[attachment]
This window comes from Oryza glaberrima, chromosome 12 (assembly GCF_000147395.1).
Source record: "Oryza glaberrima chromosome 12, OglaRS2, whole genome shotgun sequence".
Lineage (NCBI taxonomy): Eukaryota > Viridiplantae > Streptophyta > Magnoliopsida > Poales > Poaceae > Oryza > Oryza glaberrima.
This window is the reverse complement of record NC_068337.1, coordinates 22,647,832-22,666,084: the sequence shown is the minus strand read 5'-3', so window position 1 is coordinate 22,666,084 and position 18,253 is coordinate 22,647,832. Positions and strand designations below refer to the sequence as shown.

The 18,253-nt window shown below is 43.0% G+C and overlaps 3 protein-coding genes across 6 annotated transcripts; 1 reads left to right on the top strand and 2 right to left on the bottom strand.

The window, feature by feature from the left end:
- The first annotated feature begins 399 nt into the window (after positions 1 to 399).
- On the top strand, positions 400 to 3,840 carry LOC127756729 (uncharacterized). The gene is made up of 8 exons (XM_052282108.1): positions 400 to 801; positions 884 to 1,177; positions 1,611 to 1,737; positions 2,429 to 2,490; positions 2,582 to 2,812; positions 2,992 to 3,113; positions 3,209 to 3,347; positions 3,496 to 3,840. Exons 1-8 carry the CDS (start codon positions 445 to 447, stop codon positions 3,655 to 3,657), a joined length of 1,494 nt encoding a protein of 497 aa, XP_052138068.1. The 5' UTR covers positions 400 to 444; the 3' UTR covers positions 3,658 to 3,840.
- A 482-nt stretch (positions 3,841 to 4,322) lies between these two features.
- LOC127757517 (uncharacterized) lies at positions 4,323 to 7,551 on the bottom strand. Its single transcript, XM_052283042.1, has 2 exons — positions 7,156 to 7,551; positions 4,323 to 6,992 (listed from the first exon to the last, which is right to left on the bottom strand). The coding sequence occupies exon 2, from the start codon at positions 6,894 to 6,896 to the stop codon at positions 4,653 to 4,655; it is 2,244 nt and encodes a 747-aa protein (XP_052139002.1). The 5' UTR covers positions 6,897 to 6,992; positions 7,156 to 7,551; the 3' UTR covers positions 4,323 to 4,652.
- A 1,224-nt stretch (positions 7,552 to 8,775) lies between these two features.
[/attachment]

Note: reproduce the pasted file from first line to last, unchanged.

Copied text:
This window comes from Oryza glaberrima, chromosome 12 (assembly GCF_000147395.1).
Source record: "Oryza glaberrima chromosome 12, OglaRS2, whole genome shotgun sequence".
Lineage (NCBI taxonomy): Eukaryota > Viridiplantae > Streptophyta > Magnoliopsida > Poales > Poaceae > Oryza > Oryza glaberrima.
This window is the reverse complement of record NC_068337.1, coordinates 22,647,832-22,666,084: the sequence shown is the minus strand read 5'-3', so window position 1 is coordinate 22,666,084 and position 18,253 is coordinate 22,647,832. Positions and strand designations below refer to the sequence as shown.

The 18,253-nt window shown below is 43.0% G+C and overlaps 3 protein-coding genes across 6 annotated transcripts; 1 reads left to right on the top strand and 2 right to left on the bottom strand.

The window, feature by feature from the left end:
- The first annotated feature begins 399 nt into the window (after positions 1 to 399).
- On the top strand, positions 400 to 3,840 carry LOC127756729 (uncharacterized). The gene is made up of 8 exons (XM_052282108.1): positions 400 to 801; positions 884 to 1,177; positions 1,611 to 1,737; positions 2,429 to 2,490; positions 2,582 to 2,812; positions 2,992 to 3,113; positions 3,209 to 3,347; positions 3,496 to 3,840. Exons 1-8 carry the CDS (start codon positions 445 to 447, stop codon positions 3,655 to 3,657), a joined length of 1,494 nt encoding a protein of 497 aa, XP_052138068.1. The 5' UTR covers positions 400 to 444; the 3' UTR covers positions 3,658 to 3,840.
- A 482-nt stretch (positions 3,841 to 4,322) lies between these two features.
- LOC127757517 (uncharacterized) lies at positions 4,323 to 7,551 on the bottom strand. Its single transcript, XM_052283042.1, has 2 exons — positions 7,156 to 7,551; positions 4,323 to 6,992 (listed from the first exon to the last, which is right to left on the bottom strand). The coding sequence occupies exon 2, from the start codon at positions 6,894 to 6,896 to the stop codon at positions 4,653 to 4,655; it is 2,244 nt and encodes a 747-aa protein (XP_052139002.1). The 5' UTR covers positions 6,897 to 6,992; positions 7,156 to 7,551; the 3' UTR covers positions 4,323 to 4,652.
- A 1,224-nt stretch (positions 7,552 to 8,775) lies between these two features.